Arctic Foxes

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August 15th 2019
Published: August 15th 2019
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August 10, 2019 –Isafjördur, Iceland– Weather: 43°F/6°C, cloudy all day, rain in am, wind 15 mph, humidity 70°

The port of call today is Isafjördur, Iceland which serves as the regional capital of the Westfjörd region. For centuries this port was a major center of commerce and trading for the fishing industry. While fishing is still a major economic force tourism is a growing feature for the future. The area boasts some of the oldest buildings in Iceland, including four wooden structures from the 18thcentury which avoided destruction from fires.

Today’stour: Arctic Foxes and Avalanches took us first on a drive along the coast of the fiord through the town of Súðavik, where in the 19thcentury the Norwegians established two whaling stations. The town was partially destroyed in the mid 1990’s by an avalanche; more about that later.

Our first stop was at the Arctic Fox Center, a non-profit research station and museum dedicated to the only terrestrial mammal in Iceland, which is thought to predate human inhabitants to the area by 2,000 years. The Center focuses on the biology and natural history of the Arctic Fox as well as the social history of the island in this area. One of the biologists provided us with a ten minute overview of the foxes before turning us loose in their museum to discover more on our own. A real treat was outside in an enclosure were two fox pups who had been rescued from an automobile accident which killed their mother. The pups unfortunately cannot be returned to the wild as they will never learn how to hunt on their own. They will remain at the Center as living examples of the species and are expected to live to possibly 10 -12, twice the normal age of an animal in the wild.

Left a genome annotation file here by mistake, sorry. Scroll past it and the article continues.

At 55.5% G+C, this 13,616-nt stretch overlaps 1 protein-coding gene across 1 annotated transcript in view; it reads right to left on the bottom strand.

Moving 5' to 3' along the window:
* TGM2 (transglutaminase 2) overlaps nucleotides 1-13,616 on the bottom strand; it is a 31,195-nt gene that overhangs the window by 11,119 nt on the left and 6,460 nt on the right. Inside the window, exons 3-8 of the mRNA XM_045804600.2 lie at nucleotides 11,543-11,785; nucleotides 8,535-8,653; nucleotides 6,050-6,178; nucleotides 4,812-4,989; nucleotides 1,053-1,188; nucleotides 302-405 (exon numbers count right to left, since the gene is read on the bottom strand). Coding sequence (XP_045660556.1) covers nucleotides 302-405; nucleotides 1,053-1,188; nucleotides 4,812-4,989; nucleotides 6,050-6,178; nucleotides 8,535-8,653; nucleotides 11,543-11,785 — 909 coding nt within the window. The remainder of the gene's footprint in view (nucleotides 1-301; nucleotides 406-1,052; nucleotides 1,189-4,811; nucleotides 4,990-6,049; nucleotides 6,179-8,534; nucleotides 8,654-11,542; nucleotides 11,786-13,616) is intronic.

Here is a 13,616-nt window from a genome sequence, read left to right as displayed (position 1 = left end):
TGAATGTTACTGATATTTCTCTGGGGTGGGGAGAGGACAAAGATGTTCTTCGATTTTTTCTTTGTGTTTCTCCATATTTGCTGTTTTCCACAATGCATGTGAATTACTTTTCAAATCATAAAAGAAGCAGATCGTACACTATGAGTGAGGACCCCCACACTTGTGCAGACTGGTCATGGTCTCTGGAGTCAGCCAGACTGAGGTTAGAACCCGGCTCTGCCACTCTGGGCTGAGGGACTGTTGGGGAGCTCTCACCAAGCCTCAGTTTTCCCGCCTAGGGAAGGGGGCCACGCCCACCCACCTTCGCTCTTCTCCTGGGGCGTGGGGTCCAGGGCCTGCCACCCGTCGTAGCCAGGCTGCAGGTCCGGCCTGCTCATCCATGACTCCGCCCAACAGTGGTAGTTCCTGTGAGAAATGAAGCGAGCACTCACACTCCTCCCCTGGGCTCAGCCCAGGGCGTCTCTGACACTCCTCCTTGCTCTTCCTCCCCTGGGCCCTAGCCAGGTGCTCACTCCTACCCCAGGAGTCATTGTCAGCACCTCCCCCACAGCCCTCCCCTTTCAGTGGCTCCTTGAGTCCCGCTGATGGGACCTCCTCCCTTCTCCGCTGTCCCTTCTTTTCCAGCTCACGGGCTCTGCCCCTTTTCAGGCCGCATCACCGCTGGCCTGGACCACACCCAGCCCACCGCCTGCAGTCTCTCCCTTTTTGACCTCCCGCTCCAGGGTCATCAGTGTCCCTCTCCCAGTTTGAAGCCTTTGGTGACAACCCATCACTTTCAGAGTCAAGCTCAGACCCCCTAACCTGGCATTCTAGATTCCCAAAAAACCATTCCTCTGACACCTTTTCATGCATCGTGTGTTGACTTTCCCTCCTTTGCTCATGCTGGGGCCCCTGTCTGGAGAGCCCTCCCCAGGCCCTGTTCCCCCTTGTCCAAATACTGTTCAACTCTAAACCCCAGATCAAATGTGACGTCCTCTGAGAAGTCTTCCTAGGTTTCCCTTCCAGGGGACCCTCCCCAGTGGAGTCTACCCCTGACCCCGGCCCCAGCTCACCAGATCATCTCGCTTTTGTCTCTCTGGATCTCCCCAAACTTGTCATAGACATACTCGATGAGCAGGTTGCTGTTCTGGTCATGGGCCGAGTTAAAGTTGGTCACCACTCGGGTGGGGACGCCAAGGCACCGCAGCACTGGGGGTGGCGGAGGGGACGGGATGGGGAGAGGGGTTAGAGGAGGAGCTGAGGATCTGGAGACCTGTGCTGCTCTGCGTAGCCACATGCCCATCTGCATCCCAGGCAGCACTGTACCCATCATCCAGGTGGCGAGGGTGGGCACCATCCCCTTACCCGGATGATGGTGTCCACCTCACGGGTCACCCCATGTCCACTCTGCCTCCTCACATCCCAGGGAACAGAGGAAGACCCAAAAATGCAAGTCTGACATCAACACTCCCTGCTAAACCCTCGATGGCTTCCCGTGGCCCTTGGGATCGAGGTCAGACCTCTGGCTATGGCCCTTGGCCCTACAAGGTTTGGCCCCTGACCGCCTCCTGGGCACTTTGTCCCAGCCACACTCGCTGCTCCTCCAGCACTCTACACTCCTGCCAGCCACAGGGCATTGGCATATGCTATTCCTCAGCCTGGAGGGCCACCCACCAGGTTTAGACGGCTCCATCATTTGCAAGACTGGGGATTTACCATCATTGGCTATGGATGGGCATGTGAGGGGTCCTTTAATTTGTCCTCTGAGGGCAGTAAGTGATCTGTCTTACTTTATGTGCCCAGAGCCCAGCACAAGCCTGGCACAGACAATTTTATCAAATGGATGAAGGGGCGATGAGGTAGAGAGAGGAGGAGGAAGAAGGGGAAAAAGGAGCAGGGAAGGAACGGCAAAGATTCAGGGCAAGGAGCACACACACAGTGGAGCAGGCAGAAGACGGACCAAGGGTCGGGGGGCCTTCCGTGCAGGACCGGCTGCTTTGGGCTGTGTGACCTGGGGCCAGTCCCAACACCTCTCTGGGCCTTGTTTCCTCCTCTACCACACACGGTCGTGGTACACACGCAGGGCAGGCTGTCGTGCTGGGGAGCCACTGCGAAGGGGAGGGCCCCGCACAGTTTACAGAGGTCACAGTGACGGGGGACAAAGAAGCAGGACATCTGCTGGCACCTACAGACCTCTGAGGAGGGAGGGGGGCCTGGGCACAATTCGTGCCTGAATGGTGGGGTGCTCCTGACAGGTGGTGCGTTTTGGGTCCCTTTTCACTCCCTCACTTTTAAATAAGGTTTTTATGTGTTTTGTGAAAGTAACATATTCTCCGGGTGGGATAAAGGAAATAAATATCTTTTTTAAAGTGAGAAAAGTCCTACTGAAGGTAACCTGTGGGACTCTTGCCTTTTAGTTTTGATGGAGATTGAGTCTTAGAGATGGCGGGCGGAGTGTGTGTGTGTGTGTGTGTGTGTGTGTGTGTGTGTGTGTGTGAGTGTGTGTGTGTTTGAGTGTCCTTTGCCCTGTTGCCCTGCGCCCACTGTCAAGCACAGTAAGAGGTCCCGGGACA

Afterwards we were driven over to a small Lutheran Church for a recital of local Icelandic music. A young lady from the community sang three ballads for us. The church was built entirely of wood without the use of metal, the boards being held together with wooden pegs. The other remarkable feature of the building was that it had started life in another community and was moved to its present location. The structure was taken apart piece-by piece, numbered, transported and then re-assembled like a giant jigsaw puzzle.

Our final stop for the morning was back in Súðavik which today is divided into the Old and the New Town. This division was the result of a devastating avalanche that struck the village in 1995 wiping out much of the community. Temporary buildings were transported in to provide living space while the New Town of 40 to 50 homes was built down the road. The people of Iceland came together as one community and supported this town and rebuilt it in a year, in an avalanche free zone, and protected by an avalanche wall.

We returned to the ship for the remainder of the afternoon ready for our 5:00 pm departure to Akureyri. During the night, (9:11 pm to 10:53 pm) we did a large arch crossing over the Arctic Circle.

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